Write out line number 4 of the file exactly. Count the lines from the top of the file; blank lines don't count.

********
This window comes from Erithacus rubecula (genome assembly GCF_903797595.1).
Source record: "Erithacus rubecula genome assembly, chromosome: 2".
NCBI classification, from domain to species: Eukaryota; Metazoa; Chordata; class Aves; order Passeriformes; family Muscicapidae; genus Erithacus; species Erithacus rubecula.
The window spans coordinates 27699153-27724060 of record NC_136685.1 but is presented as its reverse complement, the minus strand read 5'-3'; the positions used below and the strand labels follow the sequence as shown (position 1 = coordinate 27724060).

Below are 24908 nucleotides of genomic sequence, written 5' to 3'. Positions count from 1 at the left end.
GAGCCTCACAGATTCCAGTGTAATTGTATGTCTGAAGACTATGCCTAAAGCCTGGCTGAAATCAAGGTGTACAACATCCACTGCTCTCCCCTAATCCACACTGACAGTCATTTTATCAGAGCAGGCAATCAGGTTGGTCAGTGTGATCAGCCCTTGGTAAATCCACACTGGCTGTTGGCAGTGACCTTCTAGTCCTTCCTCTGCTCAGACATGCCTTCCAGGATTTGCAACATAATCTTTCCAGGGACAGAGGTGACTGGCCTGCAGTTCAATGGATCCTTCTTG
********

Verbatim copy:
The window spans coordinates 27699153-27724060 of record NC_136685.1 but is presented as its reverse complement, the minus strand read 5'-3'; the positions used below and the strand labels follow the sequence as shown (position 1 = coordinate 27724060).